Why do people go to church? Why do they embrace religion? Why do they listen to religious radio programs?
One of the common answers to these questions goes like this: "People are looking for something uplifting--something that will help them make it through another week." My father put it this way, "The work week beats you down, so Sunday should lift you up. Life is hard. Faith is like a shot of adrenaline. It gets you through!"
Many of us agree, even though historically speaking, this view of Sunday morning is fairly new. The Calvinists who settled this country did not think that the purpose of attending church was to get a boost to our wellbeing. Instead, they spoke of moral obligation, the ordering of society, and fulfilling the commandment to keep the Sabbath.
Down through the centuries, Christians have articulated all sorts of different reasons for belonging to a faith community. In some settings, people have spoken, first and foremost, about church being a place where you can search for God, find a personal Savior, or at least, learn the content of the Christian faith. Others emphasize their connection to a community of love and support. Still others point to a liturgy: to their thirst for the sacraments, the music, and the prayers. In every age, there have been those who have expected church to provide a moral compass for themselves or their children. Yet, others indicate that they have sought out church because they long to be part of a prophetic community--a group dedicated to meeting human need: feeding the hungry, caring for the poor, reaching out to a broken world.
In recent years, though, a large number of Christians, like my Dad, give a different reason for associating with church--for having faith. Simply put, an increasing number of people hope that faith will make them happy. This motive for tossing back the covers on Sunday has uniquely American roots.
My father was a big fan of "the power of positive thinking." He grew up, went to high school, in New York City--a child of the Great Depression. During those difficult years, his mother, my grandmother, Beatrice, used to play Norman Vincent Peale's program on the radio. Peale married the newly minted science of psychology with Christian preaching. The resulting message was a practical one--a positive one. Christianity, Peale contended, can help solve your problems--your marital problems, your work problems, your financial problems. Peale proclaimed that Christianity was a call to be optimistic about your life, a summons to cast aside negative thoughts, and an invitation to see yourself as a success. What could be wrong with that?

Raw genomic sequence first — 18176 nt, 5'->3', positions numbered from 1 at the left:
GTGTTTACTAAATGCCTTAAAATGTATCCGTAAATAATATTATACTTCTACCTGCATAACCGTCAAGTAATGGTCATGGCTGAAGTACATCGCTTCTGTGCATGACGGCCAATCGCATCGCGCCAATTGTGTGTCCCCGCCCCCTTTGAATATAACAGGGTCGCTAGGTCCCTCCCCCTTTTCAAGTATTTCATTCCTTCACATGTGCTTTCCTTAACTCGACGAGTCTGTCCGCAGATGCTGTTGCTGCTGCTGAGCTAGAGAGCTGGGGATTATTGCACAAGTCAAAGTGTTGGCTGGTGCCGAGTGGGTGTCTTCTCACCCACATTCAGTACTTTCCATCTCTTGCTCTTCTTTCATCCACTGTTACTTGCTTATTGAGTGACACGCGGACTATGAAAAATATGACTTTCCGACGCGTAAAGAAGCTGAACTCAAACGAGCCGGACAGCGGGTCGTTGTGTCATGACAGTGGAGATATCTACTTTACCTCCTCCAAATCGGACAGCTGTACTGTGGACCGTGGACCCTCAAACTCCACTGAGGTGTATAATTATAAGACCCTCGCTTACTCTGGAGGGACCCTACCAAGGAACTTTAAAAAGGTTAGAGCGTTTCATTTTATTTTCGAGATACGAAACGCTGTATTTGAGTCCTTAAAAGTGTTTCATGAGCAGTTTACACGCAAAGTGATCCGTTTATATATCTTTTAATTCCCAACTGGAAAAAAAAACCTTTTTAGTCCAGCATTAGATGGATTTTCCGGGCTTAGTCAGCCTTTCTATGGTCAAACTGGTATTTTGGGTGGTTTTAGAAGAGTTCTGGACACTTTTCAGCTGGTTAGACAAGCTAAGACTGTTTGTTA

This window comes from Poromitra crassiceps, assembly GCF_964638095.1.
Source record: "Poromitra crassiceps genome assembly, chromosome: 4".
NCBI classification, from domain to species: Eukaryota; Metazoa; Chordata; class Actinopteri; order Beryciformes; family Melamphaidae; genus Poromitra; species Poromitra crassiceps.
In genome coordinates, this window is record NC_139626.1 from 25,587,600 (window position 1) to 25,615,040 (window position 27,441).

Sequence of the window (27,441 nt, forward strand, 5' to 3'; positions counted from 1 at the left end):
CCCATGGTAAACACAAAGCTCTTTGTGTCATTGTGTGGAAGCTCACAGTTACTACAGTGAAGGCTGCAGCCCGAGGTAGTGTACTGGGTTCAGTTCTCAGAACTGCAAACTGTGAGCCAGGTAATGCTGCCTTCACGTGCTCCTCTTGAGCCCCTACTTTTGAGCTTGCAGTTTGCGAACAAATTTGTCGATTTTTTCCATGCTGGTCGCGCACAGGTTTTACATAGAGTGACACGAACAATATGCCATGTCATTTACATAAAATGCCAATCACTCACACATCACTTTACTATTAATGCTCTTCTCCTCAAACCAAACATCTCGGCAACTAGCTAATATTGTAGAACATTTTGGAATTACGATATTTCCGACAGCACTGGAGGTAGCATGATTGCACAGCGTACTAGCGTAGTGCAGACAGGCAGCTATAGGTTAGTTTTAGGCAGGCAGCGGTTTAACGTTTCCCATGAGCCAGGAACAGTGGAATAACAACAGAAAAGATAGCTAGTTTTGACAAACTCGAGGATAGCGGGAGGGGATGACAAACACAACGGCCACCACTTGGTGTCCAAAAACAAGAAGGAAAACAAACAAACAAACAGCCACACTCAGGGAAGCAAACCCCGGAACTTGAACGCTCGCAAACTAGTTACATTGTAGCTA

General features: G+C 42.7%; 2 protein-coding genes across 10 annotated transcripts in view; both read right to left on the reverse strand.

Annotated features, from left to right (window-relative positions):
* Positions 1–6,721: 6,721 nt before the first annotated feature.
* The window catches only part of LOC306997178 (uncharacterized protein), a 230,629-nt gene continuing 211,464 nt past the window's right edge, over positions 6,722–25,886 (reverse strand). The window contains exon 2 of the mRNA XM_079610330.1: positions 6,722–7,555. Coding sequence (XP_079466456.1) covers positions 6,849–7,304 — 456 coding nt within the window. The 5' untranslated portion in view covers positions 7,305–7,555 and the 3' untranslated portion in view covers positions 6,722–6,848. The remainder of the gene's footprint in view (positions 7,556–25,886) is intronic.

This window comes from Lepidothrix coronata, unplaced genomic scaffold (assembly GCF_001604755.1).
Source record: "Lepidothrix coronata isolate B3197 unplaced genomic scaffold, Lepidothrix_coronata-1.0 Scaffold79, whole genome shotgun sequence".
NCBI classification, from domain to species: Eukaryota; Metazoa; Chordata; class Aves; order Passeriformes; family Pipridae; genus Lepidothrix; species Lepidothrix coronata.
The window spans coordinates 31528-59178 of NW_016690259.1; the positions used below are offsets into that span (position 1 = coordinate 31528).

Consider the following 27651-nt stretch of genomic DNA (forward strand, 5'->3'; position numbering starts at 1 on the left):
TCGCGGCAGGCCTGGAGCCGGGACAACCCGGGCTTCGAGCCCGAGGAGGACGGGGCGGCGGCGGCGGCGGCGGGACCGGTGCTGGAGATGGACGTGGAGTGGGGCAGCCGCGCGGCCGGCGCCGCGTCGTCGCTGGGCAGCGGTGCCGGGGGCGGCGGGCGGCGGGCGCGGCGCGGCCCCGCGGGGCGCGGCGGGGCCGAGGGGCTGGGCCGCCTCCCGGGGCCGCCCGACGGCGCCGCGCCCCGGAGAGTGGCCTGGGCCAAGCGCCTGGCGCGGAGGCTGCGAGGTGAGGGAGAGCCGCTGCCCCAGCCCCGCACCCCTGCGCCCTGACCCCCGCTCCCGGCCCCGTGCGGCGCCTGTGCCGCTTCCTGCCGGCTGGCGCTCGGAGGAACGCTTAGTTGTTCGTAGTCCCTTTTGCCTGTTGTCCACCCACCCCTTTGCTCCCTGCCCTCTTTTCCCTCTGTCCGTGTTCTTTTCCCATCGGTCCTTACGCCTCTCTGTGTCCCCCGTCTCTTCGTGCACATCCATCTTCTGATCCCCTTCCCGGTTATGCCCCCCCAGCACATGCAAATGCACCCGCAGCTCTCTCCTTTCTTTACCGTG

In 1942, my grandmother, Beatrice, turned Peale's program off. In fact, she turned off all religion. She did this after learning that her son Bobby, eleven years old, her first born, had been killed when he fell onto the subway tracks and touched the electrified third rail. After that, my grandmother stopped attending church. In fact, she never raised the subject of God in a conversation. Once, as a teenager, pursuing an evangelical urge, I asked her why she never went to worship with us. In a steady, almost stern voice, my grandmother told me, "No amount of positive thinking, no amount of prayer for my children's safety, changed Bobby's fate, or could bring him back."
My dad, however, stuck by Peale, and later, embraced his chief imitator, Robert Schuler. Schuler's repackaging of Peale's positive approach came via "The Hour of Power"--a television program originating from The Crystal Cathedral in Garden Grove, California. I have no doubt that if my father were alive today, he would be tuning in for the latest incarnation of positive preaching, Joel Osteen, the fellow from Houston, whose big book promises "Your Best Life Now."
Despite its huge number of followers, positive thinking has its critics. Barbara Ehrenreich wonders if our American obsession with having happy thoughts has dulled our common sense. Aren't negative thoughts important? Don't we wish, Ehrenreich asks, that more people, in analyzing recent real estate markets, felt nervous, pessimistic even, in the face of the belief that prices were on an eternal climb? In our urge to find the silver lining in even the darkest cloud, are we overlooking storms that could do us harm?
Maybe. Although, surprisingly, our emphasis on positive thinking in this country doesn't seem to make us less anxious, less worried. Even though we are exercising our right--thank you, Thomas Jefferson--to pursue happiness, statistics indicate that Americans are the most anxious people on the planet. We consume over two-thirds of the world's anti-depressants. These pharmaceuticals have done wonders for many people, but they reveal something else... something basic. As a society, we think that there is something wrong with us--something that needs to be corrected--if we don't feel happy, leading some psychologists to ask: Are we putting too much pressure on ourselves to think positively--to be happy--all the time? That's a good question.
As people of faith, we may want to take a step back and ask: Is happiness really a Christian virtue? Does God expect us to be happy? Can church--can faith--make you a happier person?